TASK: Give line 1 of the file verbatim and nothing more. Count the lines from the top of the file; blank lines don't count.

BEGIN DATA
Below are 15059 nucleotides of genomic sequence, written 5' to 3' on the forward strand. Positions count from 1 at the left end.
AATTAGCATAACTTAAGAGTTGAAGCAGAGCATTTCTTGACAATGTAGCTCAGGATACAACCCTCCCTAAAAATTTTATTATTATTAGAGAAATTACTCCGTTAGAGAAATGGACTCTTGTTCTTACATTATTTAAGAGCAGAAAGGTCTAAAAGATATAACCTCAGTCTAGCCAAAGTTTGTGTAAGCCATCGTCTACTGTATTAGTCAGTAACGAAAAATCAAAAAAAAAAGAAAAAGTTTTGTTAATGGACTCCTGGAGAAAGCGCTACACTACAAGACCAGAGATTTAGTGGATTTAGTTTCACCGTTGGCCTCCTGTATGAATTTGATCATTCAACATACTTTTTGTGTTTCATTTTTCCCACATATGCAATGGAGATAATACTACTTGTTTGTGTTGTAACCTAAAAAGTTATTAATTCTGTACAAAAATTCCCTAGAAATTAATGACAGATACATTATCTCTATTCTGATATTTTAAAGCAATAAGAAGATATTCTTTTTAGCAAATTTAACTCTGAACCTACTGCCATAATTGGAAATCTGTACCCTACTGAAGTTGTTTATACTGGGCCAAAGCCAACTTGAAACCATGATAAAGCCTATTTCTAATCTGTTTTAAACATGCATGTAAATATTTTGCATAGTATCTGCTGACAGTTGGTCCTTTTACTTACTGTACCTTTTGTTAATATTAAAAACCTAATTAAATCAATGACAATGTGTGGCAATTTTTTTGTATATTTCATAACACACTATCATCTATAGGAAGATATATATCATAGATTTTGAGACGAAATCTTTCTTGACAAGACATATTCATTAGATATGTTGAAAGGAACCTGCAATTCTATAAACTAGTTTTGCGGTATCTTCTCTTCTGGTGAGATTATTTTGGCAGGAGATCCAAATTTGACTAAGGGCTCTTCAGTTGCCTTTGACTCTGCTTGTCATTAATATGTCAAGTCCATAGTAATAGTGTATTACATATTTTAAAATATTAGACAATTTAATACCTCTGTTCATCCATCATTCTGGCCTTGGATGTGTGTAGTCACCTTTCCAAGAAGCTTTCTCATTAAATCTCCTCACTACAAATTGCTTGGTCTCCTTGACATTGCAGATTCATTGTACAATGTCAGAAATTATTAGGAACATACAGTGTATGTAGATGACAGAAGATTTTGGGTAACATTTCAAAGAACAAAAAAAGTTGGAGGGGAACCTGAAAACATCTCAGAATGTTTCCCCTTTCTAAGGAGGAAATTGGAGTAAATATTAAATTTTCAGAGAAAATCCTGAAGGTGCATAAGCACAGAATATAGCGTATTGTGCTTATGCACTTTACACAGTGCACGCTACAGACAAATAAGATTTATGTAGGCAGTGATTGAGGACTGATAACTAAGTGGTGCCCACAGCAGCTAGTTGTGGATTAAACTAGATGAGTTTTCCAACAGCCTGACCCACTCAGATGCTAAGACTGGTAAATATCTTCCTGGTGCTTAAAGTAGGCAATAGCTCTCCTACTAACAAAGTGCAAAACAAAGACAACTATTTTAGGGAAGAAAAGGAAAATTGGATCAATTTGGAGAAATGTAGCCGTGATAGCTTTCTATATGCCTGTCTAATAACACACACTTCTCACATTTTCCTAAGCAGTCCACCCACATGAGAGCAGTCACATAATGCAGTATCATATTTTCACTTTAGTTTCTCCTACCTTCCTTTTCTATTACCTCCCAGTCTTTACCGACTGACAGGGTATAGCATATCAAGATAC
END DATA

Below are 15059 nucleotides of genomic sequence, written 5' to 3' on the forward strand. Positions count from 1 at the left end.